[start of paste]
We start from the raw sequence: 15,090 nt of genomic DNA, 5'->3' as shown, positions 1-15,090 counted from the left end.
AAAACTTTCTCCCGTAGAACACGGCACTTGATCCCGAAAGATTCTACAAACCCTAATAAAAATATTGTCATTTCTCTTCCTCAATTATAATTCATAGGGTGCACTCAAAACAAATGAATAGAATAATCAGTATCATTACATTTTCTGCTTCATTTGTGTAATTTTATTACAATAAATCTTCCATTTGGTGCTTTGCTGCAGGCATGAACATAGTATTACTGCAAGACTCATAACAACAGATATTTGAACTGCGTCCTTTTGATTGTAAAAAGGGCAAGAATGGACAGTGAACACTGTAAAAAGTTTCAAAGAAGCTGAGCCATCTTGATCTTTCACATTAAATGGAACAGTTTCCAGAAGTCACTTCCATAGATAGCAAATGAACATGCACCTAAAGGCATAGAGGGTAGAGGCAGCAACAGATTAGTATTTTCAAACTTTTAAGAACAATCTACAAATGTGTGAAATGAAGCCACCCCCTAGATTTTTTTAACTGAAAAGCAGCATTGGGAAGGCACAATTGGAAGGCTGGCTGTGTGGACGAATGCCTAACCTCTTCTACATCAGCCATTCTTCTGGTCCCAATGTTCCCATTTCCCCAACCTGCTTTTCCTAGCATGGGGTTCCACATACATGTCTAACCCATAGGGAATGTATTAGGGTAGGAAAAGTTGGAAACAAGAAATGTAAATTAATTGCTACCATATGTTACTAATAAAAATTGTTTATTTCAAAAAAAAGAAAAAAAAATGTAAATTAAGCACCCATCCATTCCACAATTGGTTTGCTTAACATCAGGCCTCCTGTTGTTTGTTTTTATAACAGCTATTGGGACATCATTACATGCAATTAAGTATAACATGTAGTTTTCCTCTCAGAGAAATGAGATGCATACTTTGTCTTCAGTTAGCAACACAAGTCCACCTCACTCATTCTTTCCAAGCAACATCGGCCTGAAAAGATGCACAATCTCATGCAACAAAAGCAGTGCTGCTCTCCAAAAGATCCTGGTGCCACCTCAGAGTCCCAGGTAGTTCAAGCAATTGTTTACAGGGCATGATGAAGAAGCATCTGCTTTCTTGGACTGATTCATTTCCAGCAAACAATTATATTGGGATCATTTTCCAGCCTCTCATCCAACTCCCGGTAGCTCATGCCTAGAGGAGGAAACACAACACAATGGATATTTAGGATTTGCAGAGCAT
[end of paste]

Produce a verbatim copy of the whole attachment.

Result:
We start from the raw sequence: 15,090 nt of genomic DNA, 5'->3' as shown, positions 1-15,090 counted from the left end.
AAAACTTTCTCCCGTAGAACACGGCACTTGATCCCGAAAGATTCTACAAACCCTAATAAAAATATTGTCATTTCTCTTCCTCAATTATAATTCATAGGGTGCACTCAAAACAAATGAATAGAATAATCAGTATCATTACATTTTCTGCTTCATTTGTGTAATTTTATTACAATAAATCTTCCATTTGGTGCTTTGCTGCAGGCATGAACATAGTATTACTGCAAGACTCATAACAACAGATATTTGAACTGCGTCCTTTTGATTGTAAAAAGGGCAAGAATGGACAGTGAACACTGTAAAAAGTTTCAAAGAAGCTGAGCCATCTTGATCTTTCACATTAAATGGAACAGTTTCCAGAAGTCACTTCCATAGATAGCAAATGAACATGCACCTAAAGGCATAGAGGGTAGAGGCAGCAACAGATTAGTATTTTCAAACTTTTAAGAACAATCTACAAATGTGTGAAATGAAGCCACCCCCTAGATTTTTTTAACTGAAAAGCAGCATTGGGAAGGCACAATTGGAAGGCTGGCTGTGTGGACGAATGCCTAACCTCTTCTACATCAGCCATTCTTCTGGTCCCAATGTTCCCATTTCCCCAACCTGCTTTTCCTAGCATGGGGTTCCACATACATGTCTAACCCATAGGGAATGTATTAGGGTAGGAAAAGTTGGAAACAAGAAATGTAAATTAATTGCTACCATATGTTACTAATAAAAATTGTTTATTTCAAAAAAAAGAAAAAAAAATGTAAATTAAGCACCCATCCATTCCACAATTGGTTTGCTTAACATCAGGCCTCCTGTTGTTTGTTTTTATAACAGCTATTGGGACATCATTACATGCAATTAAGTATAACATGTAGTTTTCCTCTCAGAGAAATGAGATGCATACTTTGTCTTCAGTTAGCAACACAAGTCCACCTCACTCATTCTTTCCAAGCAACATCGGCCTGAAAAGATGCACAATCTCATGCAACAAAAGCAGTGCTGCTCTCCAAAAGATCCTGGTGCCACCTCAGAGTCCCAGGTAGTTCAAGCAATTGTTTACAGGGCATGATGAAGAAGCATCTGCTTTCTTGGACTGATTCATTTCCAGCAAACAATTATATTGGGATCATTTTCCAGCCTCTCATCCAACTCCCGGTAGCTCATGCCTAGAGGAGGAAACACAACACAATGGATATTTAGGATTTGCAGAGCAT